A Year Recap of the Beauty of Nashville

January brings tiny bits of snow, chill and snowball fights. {our back yard}

February brings desolate trips to the zoo on a search for cold weather animals. {Nashville Zoo}

March brings hope for spring and fun hikes. {Ellington Agricultural Center "Rogers Walk" and Burgess Falls}

April brings time to explore hidden beauty right under our nose. {Percy Warner Park "red trail"}

May brings the beginnings of summer fun. {Hideaway}

June brings outdoor fun and sun at some of our favorite places. {Edwin Warner Park "Nature Center" and Centennial Park}

July brings SWEATY hikes and tree-hugging adventures in some of our favorite outdoor places. {Edwin Warner Park "Blue trail"}

 August brings desolate lake beaches and kisses with mules. {Percy Priest Lake "Anderson Road Beach" and Ellington Agricultural Center}


September brings fruits of your labor. {Hideaway}

October brings fall restlessness and festivals. {Harpeth of the Narrows State Park and Ellington Agricultural Center}

November brings a renewed appreciation for nature and sunlight. {Ellington Agricultural Center and Centennial Park}


I can't wait to see what December will bring.



Fall fun in Tennessee.


Music and Molasses

Our annual October tradition.


Final blog post

This might be my final blog post. Exactly 6 years ago, I started this blog to share updates on MJ with the family who lived far away. It has morphed into more than just about her, and it has been a lot about me too. I've not written about M much, as I felt like I didn't have the right to write about him in a public venue, as these were my thoughts, not his.

MJ is older, and I'm not sure how much right I have to share her personal life experiences either. I'm not sure if I will renew the domain when it expires in a couple weeks or not.

This might be my final post, maybe just for a while, maybe forever. I may continue to share photos, but I've not decided.

In the meantime I'll say - see you around, as it's a little sad to say goodbye.

Thank you to those that have read, those that have engaged in discussions with me, and everyone else.

All the best to you.


Evil princess

At Disney on Ice.


September Challenge : I am no Iron man, but I pretend to be.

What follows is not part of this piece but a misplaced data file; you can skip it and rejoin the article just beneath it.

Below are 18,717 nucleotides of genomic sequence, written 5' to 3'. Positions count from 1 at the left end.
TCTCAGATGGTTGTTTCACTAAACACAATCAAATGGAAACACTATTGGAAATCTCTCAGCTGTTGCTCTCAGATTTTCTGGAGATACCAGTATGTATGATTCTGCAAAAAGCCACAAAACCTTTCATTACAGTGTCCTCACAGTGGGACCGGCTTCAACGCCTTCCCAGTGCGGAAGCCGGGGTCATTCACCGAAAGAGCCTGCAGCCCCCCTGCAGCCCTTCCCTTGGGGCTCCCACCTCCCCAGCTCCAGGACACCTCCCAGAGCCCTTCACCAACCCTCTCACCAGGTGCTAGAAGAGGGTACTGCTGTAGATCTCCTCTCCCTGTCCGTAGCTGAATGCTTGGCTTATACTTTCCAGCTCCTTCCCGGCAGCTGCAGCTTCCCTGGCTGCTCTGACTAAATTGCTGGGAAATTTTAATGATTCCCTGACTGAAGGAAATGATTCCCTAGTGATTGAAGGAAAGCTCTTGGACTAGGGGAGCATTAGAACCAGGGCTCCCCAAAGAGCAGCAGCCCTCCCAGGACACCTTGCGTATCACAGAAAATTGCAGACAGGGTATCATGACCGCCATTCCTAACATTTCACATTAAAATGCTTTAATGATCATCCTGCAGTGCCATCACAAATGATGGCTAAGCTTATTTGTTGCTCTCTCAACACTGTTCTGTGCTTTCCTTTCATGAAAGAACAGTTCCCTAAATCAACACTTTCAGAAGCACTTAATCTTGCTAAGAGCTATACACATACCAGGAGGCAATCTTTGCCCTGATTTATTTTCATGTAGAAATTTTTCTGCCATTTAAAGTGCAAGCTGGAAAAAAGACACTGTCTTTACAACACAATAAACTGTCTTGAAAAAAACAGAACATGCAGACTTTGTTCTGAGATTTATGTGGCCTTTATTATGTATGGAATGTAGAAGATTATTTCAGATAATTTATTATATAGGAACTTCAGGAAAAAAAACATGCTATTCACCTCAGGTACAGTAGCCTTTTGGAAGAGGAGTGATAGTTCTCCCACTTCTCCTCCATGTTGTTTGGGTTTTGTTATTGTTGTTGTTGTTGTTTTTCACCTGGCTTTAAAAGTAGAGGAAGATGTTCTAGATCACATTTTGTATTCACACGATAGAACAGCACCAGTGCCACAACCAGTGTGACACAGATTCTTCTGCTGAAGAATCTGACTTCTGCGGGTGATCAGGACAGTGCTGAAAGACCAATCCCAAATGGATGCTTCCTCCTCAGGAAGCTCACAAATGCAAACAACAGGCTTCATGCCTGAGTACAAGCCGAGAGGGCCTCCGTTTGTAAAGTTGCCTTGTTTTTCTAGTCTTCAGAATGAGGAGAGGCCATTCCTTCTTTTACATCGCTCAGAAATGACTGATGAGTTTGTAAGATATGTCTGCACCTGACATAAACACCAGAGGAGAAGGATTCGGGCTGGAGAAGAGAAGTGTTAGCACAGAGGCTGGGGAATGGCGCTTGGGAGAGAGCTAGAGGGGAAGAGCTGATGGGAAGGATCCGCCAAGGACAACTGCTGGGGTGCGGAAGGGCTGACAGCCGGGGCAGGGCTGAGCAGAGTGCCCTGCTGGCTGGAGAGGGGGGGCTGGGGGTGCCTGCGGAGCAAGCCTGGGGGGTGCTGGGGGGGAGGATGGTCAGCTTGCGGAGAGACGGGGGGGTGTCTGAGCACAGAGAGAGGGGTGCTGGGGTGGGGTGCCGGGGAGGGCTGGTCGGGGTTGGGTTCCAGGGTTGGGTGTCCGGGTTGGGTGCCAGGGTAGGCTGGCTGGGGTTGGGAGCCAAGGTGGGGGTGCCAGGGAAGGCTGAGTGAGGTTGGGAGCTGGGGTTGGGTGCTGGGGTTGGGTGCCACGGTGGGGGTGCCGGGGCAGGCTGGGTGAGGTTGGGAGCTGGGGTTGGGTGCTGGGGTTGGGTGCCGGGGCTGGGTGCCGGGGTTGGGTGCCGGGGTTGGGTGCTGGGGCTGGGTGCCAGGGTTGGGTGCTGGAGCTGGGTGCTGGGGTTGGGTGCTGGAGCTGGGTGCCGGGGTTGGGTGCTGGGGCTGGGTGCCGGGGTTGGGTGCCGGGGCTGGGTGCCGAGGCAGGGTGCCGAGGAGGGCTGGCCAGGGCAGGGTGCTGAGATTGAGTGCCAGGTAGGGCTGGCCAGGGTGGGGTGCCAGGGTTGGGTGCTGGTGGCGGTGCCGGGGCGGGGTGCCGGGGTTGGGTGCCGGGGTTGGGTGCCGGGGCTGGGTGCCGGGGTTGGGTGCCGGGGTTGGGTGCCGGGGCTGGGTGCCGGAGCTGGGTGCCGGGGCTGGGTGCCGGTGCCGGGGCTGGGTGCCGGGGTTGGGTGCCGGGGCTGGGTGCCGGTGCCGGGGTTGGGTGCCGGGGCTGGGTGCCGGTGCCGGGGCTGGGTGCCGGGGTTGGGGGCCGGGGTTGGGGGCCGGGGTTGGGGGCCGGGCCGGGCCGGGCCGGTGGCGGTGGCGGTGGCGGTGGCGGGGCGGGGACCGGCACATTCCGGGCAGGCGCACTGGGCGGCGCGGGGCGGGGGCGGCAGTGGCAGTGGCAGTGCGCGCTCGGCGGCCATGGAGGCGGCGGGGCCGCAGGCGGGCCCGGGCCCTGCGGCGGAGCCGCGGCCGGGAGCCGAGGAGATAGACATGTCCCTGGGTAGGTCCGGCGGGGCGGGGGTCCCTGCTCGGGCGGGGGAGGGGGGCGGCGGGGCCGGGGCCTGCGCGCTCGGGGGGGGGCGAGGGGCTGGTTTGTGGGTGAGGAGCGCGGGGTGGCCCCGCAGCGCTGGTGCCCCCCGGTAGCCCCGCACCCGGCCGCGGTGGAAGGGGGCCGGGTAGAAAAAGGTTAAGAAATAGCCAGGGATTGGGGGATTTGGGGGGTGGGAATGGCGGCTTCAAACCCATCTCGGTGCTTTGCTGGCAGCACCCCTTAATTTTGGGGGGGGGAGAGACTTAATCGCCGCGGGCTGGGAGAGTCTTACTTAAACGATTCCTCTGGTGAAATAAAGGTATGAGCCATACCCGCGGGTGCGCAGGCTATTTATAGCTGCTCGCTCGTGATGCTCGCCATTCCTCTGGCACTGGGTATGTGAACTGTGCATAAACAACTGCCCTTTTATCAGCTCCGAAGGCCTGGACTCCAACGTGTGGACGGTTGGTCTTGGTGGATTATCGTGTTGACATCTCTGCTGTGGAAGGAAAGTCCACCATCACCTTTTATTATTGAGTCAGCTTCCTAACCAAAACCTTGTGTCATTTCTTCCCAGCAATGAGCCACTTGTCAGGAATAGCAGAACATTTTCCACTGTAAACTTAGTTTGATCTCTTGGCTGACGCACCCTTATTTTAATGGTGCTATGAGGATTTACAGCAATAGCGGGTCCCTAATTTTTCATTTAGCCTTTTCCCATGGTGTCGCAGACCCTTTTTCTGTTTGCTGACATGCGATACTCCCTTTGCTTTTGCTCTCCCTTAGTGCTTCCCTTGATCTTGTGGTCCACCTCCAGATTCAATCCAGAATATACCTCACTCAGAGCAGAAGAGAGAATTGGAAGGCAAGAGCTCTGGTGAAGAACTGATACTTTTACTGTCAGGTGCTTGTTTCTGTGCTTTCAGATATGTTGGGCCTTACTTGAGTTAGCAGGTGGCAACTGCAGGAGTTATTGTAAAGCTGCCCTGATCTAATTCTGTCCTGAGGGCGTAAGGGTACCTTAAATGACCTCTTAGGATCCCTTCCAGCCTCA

Here's some advice for when you do your own Iron Man challenge, because you know you want to. (See previous posts if you don't know what a Lazy man iron man is.)

1). You will see people you know and/or people you recognize when you spend countless hours at the YMCA. You'll see people you used to work with, parents from your kids school, old classmates, Starbucks baristas, and good friends. You'll see old people. You'll see young people. You'll see the stereotypical gym guy. You'll see beautiful women. You'll see fit people. You'll see not-so-fit people. They'll all begin to blend into one another until you see someone you know again.

2). You might have panic attacks while swimming in a YMCA pool. You might see those black lines and freak out because they look like sharks. Don't worry, it's just paint and if you use breathing techniques learned in yoga class while treading water, you'll get through it. Maybe. 77 laps (back and forth) is a lot of time to panic.

3). You might find that after spending so much time cross training, that you can run a mile faster than you ever could before, at relative ease. Possibly even shaving over a minute off of your regular time, like I did.

4). You'll probably realize that riding a stationary bike for 10-15 miles at a time causes you to be bored out of your mind. You'll probably catch a Gators or UT football game you might not otherwise. You might find yourself rooting for such teams too. (I would NEVER do that!!) You might try to ride faster to get over it, you might not.

5.) You might choose to frequent the busy YMCA where you can easily blend in and not be on display. I did. You might realize you like it better than the others because it's cleaner, bigger and actually closer to your house.

6.)You might decide that anyone who does a REAL Iron man triathlon must be a physical brut.

7.) You probably won't want to give up your other exercise, like yoga and hiking. I certainly didn't want to. You will be tired. You will need more protein. You will need more water. You will need more sleep. Just accept it.

8.) You might realize that three years ago you couldn't do any of this. You might realize that pushing your body to the limit is what you need sometimes. You might find you actually enjoy it. You might even tell diabetes to take a hike.

When are you starting?


Cheekwood: Harvest

When I first moved to Nashville in 1995, Cheekwood was a favorite place to visit.  I discovered Cheekwood right around the same time that I discovered the Warner Parks.  In my top 10 Nashville places, Cheekwood is one of them. 

In 2002, when M decided that Music Business wasn't his calling after all, we packed up and moved to coastal Georgia.  While M daily attended art school, I was immersed in all things art.  The paints, the clay, the markers, the paper, the glues, the metal, the wood, the late nights, the charcoal and everything in between.  The garage became a working studio, a boat was built, a giant trebuchet materialized, a paper mache me became a reality, and bunches of other artistic stuff happened. When we moved back to Nashville in 2005, I was happy the trebuchet did not make the trip.  I say all that, becuase until now, the projects that M has taken on have not been as messy as they were when he was at SCAD.

Enter Mr. Corn.